Writing for digital is about efficiency. If you’re writing a speech, you take your time. Maybe you write a few opening paragraphs about a compelling historical anecdote to build your story. You take the time you need, because you assume your audience is with you for the long haul. Not on digital. And, by digital, we mean scripting videos that live on social media. You assume your audience is scrolling through Twitter or Instagram eighty miles an hour, inundated with advertising and vacation photos. Your primary objective is to grab their attention. Once you do, you have to keep them along for the ride and deliver your message quickly. My favorite rule of scriptwriting is, “Get in late, leave early.” From a television writing perspective, that means starting the scene in the middle of a fight between two people and ending before it’s resolved. On the campaign, we’d spend hours interviewing an ICU nurse about lack of access to PPE. But we’d cut that interview down to thirty seconds and open the video on her most poignant, gut-wrenching line, “I can’t hug my kids. I’m a mom. And I cannot touch my kids,” to grab attention so that people would listen to our message.
Any drop of creativity I have, I have to credit my mom (Carolyn ’85). She was a theater major, and she always encouraged my brother (Andrew ’12) and me to be creative. For example, we didn't have coloring books, we had "anti-coloring books"—essentially a collection of blank pages mean for us to draw our own ideas in. The coloring book is a small example, but her message was clear: make up your own stuff! And I think that’s a lot of what digital work is: thinking up new ways to engage and communicate.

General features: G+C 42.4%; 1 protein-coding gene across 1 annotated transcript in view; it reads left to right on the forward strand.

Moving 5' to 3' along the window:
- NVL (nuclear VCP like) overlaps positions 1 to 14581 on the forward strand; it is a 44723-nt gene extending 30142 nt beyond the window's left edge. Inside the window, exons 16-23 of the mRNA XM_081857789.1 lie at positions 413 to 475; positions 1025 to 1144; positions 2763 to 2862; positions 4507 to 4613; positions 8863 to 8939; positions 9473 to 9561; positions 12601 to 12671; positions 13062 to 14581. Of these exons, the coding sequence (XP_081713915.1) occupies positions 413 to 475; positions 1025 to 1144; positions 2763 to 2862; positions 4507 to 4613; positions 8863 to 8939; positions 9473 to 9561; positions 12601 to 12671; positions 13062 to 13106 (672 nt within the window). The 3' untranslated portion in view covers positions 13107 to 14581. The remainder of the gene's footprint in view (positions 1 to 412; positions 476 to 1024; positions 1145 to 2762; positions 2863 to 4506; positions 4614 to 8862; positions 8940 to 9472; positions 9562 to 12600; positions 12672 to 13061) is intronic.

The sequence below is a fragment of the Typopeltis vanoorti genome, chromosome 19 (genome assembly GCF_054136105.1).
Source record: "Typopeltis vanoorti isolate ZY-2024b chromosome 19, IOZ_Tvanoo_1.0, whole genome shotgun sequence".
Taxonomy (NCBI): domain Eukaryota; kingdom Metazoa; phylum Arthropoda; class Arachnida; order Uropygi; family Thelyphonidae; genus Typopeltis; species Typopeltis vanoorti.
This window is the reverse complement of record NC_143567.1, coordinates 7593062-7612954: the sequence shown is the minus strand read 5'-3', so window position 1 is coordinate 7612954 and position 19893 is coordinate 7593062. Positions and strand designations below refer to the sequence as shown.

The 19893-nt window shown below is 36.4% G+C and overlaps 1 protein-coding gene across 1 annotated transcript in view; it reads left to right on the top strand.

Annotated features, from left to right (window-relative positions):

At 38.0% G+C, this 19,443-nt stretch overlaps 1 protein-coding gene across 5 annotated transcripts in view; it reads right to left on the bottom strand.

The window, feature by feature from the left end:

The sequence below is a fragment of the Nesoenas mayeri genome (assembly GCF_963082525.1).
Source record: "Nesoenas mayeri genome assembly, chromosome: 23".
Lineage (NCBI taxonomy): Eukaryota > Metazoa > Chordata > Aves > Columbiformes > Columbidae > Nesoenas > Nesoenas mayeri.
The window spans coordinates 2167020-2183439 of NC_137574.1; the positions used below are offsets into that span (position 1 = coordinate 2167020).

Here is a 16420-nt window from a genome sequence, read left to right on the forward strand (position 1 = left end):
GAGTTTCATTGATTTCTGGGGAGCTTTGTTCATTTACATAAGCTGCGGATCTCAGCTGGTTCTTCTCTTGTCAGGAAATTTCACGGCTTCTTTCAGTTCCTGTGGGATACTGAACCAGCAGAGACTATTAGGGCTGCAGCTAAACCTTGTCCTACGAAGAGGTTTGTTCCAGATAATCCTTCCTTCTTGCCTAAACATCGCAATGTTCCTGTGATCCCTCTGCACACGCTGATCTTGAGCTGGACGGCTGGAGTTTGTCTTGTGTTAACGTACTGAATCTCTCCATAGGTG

My fifth reunion would have been this summer. If we could have been together, I would have told my classmates just how much I’ve been inspired by them these past five years. Whenever I've felt uncertain about my future, or doubtful that I'm on the right "path," I pick up the phone and call my Bowdoin friends who ask themselves the same questions. Like my friend David Zabinsky. He’s been in Dubai since graduation and recently got his business off the ground. For five years, we've been able to talk through our respective highs and lows, our struggles, insecurities, ambitions. I think about my friends Kendall Carpenter and Molly Rose, who are finishing up medical and nursing school after years of really challenging frontline work. The hard work and self-examination you experience in college continues after graduation, and it's pretty special to watch classmates follow their dreams, and also speak honestly about how hard it can be sometimes to do that.
My family spent summers in Maine and, on the ride back, my mom would take us to the dining hall. Fast-forward ten years, and Andrew and I are sharing a meal at Thorne, talking about our weeks, our friends, our classes. We both love learning from interesting people who are passionate about different things. That’s why our friendships from Bowdoin are so strong and why we'll probably politely force our future kids to spend four years in Brunswick too.
This story first appeared in the Winter 2021 issue of Bowdoin Magazine. Manage your subscription and see other stories from the magazine on the Bowdoin Magazine website.